Irish writer Sebastian Barry won the 2017 Costa Book of the Year Award for "Days Without End," a novel judges described as “one of the most wonderful depictions of love in the whole of fiction.” Barry is the first novelist to win the prestigious award for a second time, after winning in 2008 for "The Second Scripture," another of Barry’s four novels that feature a member of the McNulty clan. Barry’s seven novels imagine the people in his ancestral family that were never discussed.
As a child he discovered there had been a great-uncle who had fought in the Indian Wars. At age 8, he equated that story with the cowboy films he watched in Dun Laoghaire. But the story grew in his mind, as he contemplated for 50 years, imagining the sorrow of a person having to leave Ireland and consequentially fight for the removal and erasure of another native people from their own home.
I’ve been hungry for the style and lyricism of which Barry appears to be a master. I found the author and the title from a list of notable reads assembled by the American Library Association. The subject matter of the novel intrigued me; its narrator Thomas McNulty, a teenage crack shot, has fled the Great Famine of Ireland and been swiftly conscripted into the U.S. Army, shuttled off to the great plains of Wyoming to fight in a blue uniform against the Sioux and the Yurok. Thomas traverses the states to Tennessee to later enter the Civil War.
“Everything bad gets shot at in America ... and everything good too.”
I marveled at how directly and colloquially Barry describes the famine and brutality of his circumstances while also finding heartbreaking beauty in the nature and companionship that accompanies his journey.
“The mules treading along so mulish graceful and only their choosy footfall sounding. Otherwise the usual full sounds of night. Something cracking through the wood, bear or elk maybe. Maybe the wolves come hungrily through the brush. The sky is just beaten silver now too and the moon alters his light a shade to make sure he seen … We been through many slaughters, John Cole and me. But I am as peaceful and easy now as I ever been. Fear flies off and my box of thoughts feels light. I’m thinking, John Cole looks big for the mule … like the mule and him ain’t in the same world exactly. Then he pulls his hat down tight. Ain’t nothing in it. He pulls his hatbrim down, under the moon. With the dark trees around. And the owls. Don’t mean nothing. Be hard to be in the world without him. I’m thinking that. That part of the country you see two or three shooting stars a minute. Must be time of year for shooting stars. Looking for each other, like everything is.”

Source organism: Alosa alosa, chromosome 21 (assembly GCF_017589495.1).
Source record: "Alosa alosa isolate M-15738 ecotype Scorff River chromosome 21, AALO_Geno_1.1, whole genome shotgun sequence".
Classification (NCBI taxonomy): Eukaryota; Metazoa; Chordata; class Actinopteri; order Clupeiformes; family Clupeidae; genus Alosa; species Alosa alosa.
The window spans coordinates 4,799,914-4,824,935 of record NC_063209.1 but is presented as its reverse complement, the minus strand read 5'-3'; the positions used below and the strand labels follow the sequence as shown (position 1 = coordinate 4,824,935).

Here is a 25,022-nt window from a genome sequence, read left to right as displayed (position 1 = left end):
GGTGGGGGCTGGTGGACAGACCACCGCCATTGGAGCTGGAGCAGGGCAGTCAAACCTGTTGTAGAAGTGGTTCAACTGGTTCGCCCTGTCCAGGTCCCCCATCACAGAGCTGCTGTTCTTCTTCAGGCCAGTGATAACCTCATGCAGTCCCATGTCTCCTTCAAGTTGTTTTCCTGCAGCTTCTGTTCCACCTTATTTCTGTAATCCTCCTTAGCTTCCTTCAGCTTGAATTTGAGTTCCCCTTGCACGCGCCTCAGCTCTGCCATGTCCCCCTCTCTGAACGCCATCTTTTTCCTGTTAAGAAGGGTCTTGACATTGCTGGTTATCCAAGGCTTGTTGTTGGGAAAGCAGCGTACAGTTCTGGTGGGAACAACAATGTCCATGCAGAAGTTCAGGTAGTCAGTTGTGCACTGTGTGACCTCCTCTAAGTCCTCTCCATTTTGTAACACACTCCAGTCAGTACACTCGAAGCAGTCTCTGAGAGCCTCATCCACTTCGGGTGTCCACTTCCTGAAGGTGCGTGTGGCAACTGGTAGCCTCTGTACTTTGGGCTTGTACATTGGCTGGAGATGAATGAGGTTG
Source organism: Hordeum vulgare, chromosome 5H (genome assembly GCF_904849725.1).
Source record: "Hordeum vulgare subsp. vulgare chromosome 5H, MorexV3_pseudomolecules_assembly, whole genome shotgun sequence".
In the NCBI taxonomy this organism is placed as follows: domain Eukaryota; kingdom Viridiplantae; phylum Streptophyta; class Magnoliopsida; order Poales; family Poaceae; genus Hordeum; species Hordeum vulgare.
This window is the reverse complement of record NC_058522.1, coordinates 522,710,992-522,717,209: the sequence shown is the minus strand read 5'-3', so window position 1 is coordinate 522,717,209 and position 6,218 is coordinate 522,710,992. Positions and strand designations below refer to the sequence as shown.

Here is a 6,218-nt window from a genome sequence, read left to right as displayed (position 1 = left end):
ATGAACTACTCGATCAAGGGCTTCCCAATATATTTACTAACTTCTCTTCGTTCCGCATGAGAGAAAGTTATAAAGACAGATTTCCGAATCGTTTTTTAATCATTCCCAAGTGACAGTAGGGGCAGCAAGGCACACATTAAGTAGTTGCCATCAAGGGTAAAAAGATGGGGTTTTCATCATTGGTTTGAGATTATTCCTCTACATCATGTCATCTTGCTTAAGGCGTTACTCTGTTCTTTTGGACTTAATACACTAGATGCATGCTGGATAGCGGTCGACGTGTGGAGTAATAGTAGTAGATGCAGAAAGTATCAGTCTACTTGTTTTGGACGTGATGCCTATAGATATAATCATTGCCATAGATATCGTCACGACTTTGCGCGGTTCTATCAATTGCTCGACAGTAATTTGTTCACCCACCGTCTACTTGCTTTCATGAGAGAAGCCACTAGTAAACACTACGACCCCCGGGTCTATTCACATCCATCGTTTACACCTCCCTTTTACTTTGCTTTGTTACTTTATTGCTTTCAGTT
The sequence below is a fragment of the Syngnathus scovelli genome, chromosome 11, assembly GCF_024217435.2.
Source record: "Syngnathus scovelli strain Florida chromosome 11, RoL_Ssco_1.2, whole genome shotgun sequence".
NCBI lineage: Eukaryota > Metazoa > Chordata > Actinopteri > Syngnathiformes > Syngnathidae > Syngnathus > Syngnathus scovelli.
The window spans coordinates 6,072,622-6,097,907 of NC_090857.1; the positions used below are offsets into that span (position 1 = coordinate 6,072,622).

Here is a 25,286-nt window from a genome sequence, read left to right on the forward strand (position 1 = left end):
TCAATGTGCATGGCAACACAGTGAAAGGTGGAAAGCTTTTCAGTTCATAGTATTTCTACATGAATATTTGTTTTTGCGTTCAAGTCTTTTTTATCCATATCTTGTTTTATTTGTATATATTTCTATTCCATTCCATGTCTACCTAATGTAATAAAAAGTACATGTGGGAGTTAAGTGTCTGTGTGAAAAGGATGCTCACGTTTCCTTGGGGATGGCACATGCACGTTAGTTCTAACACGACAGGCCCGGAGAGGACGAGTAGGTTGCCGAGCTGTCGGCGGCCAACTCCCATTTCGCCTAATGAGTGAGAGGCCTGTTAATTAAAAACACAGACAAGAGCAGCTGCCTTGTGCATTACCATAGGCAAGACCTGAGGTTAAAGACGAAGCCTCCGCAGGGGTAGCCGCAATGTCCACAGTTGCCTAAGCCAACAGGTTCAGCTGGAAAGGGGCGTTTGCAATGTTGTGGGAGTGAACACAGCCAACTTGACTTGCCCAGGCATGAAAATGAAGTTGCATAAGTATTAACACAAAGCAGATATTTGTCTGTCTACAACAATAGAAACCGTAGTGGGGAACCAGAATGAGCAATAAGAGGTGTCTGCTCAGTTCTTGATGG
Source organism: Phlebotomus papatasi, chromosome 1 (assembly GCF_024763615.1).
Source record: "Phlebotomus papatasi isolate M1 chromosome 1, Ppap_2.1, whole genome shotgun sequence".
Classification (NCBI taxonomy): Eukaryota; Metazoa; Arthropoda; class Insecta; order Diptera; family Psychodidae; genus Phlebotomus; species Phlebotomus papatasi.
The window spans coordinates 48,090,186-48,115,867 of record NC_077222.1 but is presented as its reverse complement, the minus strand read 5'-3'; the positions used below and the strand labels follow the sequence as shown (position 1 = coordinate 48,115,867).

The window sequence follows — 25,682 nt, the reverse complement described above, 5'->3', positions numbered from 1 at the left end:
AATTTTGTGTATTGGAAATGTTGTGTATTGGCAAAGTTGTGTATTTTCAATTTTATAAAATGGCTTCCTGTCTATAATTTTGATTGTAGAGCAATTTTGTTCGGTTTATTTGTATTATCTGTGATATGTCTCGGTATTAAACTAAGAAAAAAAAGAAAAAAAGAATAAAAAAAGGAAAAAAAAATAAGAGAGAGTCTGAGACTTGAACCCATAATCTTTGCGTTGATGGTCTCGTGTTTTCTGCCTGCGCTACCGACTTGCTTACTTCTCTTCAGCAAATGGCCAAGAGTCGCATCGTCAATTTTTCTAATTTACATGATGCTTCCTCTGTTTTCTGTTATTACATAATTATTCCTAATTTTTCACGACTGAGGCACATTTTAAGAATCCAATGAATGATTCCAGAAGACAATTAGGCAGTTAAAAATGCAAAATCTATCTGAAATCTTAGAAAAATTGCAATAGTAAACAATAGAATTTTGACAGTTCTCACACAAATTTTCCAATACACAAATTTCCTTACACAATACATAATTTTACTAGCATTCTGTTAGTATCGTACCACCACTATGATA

These capacious architectural passages left me heartstruck. And Barry’s visceral storytelling had me completely hooked, well before I realized this was more than a retelling of our nation’s fateful beginnings or its violence past, but rather a book of steadfast love.
Thomas McNulty finds a friend and lover with brother in arms, “handsome John Cole.” These men are complicit in the horrors that shape American history and yet also form a devoted family, defending and caretaking a young Sioux girl and reaching out for one another with unyielding tenderness. Their bond to one another and to their makeshift family requires the kind of courage and tenacity that defines integrity. Thomas claims “there is a seam in men called justice that nothing burns off complete.”
The author’s own son Toby came out to him a few years ago, and Barry describes how capable and delicate is the love between Toby and his boyfriend that it served as inspiration for the love between Thomas and Cole. Barry deftly and convincingly captures the development of their relationship as it persists through great hardship and the complexities of war.
“How come we lying here and guarded and inside four walls and the camp lying within this wooded land and the dogs of winter biting and scraping at our limbs? … Got to say it is a marvel how the mortal bones stand out. I can see his hip bones and his leg bones where they thicken at the knees. His arms just whittled branches from a dried-out tree. Long hours we lie close and John Cole lays his hand on my head and leaves it there. John Cole, my beau.”
Actor Aidan Kelly brogues the audio book narration of this novel, earnestly and wittily delivering the wonder of Barry’s prose. Definitively worth a listen.
Originally posted in the Aspen Daily News, May 24, 2018
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